A Catholic Monthly Magazine

The Importance of Space – Part 1

By Pā Piripi Cody SM

Valuing space 

In Linda Ellis’s Poem The Dash she focuses on the ‘dash’; the space between the dates of birth and death of a person, for example, 1944 2022.

Linda relates how a person, giving a eulogy on the death of a friend, referred to that ‘dash’ in their life. 

She argued that the years represented by the dash, the space between being born and dying, were what mattered most in their life. The space or dash marks the time they were alive. The challenge for them and for us is how much love and life they and we put into that space!

It is hard to imagine a life without space: space to eat, space to sleep, space to talk, space to exercise, space to stop; space, maybe just to do nothing! 

We have a lovely veranda on our house and sometimes I will just go and sit there. That space is invaluable. To feel the sun and breeze, to gaze at the view, to listen to the birds in the bush, to doze. All very refreshing. Yet much of the time I, and possibly you, are very ‘busy’, even anxious about doing something. What is next? What if there is nothing to do? 

Pope Francis in Laudato Si’ talks about ‘rapidification’ in our age and in the intensity of life and work. This is in contrast with the naturally slow pace of biological evolution around us.1 We need to learn how to use space.

Grieving needs space. After the death of a loved one, after shifting home, after losing or changing work… all sorts of grief, even grief at the state of the world around us. This needs time or space to take it on board and work it through. It is wise not to rush it.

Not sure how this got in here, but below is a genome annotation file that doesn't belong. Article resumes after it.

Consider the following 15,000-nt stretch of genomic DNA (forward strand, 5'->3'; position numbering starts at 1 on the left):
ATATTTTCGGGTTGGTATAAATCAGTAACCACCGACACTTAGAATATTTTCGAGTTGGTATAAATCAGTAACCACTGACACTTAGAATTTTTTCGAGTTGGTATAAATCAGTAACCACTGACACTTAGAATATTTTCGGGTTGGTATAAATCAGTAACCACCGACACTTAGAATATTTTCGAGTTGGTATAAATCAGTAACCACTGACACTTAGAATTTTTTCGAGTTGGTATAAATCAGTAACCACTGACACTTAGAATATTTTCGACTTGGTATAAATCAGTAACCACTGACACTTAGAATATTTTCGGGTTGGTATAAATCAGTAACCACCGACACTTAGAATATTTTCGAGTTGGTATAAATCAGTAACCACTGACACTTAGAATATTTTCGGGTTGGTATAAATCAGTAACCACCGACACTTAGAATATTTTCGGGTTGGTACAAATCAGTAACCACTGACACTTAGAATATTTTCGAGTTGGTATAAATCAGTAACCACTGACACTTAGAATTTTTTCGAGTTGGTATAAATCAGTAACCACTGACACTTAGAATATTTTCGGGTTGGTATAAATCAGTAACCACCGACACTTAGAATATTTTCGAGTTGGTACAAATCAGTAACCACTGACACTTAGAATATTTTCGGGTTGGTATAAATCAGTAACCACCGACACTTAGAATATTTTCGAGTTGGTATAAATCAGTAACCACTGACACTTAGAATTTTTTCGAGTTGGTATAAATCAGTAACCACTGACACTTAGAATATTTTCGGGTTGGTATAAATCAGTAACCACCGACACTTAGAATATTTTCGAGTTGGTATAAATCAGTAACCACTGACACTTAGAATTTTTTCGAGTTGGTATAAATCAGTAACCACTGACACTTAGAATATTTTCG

The importance of sitting with a ‘cup of tea’ and reflecting is so important. There is a tendency to ‘get it over with’ and ‘get back to normal’. That is not healthy at all. 

I remember a friend coming up to me after Mum had died. He was a farmer. Rather mystically he started to tell me, “You know I had a great dog. It was skilled at heeling sheep; it could even heel cattle; it listened and followed my whistles; it achieved so much. A true heeler. The dog’s name was ‘Time’”. Then he walked off and got a drink. It took some space for his message of ‘healing’ to sink in!

Talking of ‘cups of tea’, we can take heed of the wisdom of the late Thich Nhat Hanh. 

Drink your tea slowly and reverently
as if it is the axis on which the world earth revolves
– slowly, evenly, without rushing toward the future.
Live the actual moment.
Only this moment is life. 2

Called ‘mindfulness’, he captured the power of ‘space’, taking time to sip tea and hold yourself in the present.

Here are two examples, which in my opinion, are examples of ‘bad’ use of space.

All over the place new subdivisions are being built. What scares me is that they are jammed together with no real space between them. Yes, a fence right on the boundary and maybe a bit of lawn or tiny space for a garden. But space for trees and grassed curb and for children or elderly to sit and enjoy green space? Someone is rather greedy: how many houses can we squeeze in here? Not to mention space to use water well and allow for proper drainage.

My other bête noire is about fences. Why on earth are many erecting two metre high fences around everything? Yes, we need private space and security, but not being blocked off by what seems to be a packing-wood high fence! If we have a fence, let’s leave some spaces in it, a type of railing or trellis that allows someone to look in and admire a garden or to look out and see life beyond the boundary. 

I was struck by a friend who has just built a house and put up on the street boundary a lovely iron fence with good spacing in it. He said, “I want to be able to engage with people passing and maybe chat a little, or just sit on the deck and watch.” This is treasuring our space.

 1 Encyclical Letter Laudato Si’ Pope Francis on Care for our Common Home, 24 May 2015. Par 18.

 2 https://www.the-tea-chest.blog/2020/09/09/beautiful-tea-quotes-by-thich-nhat-hanh/

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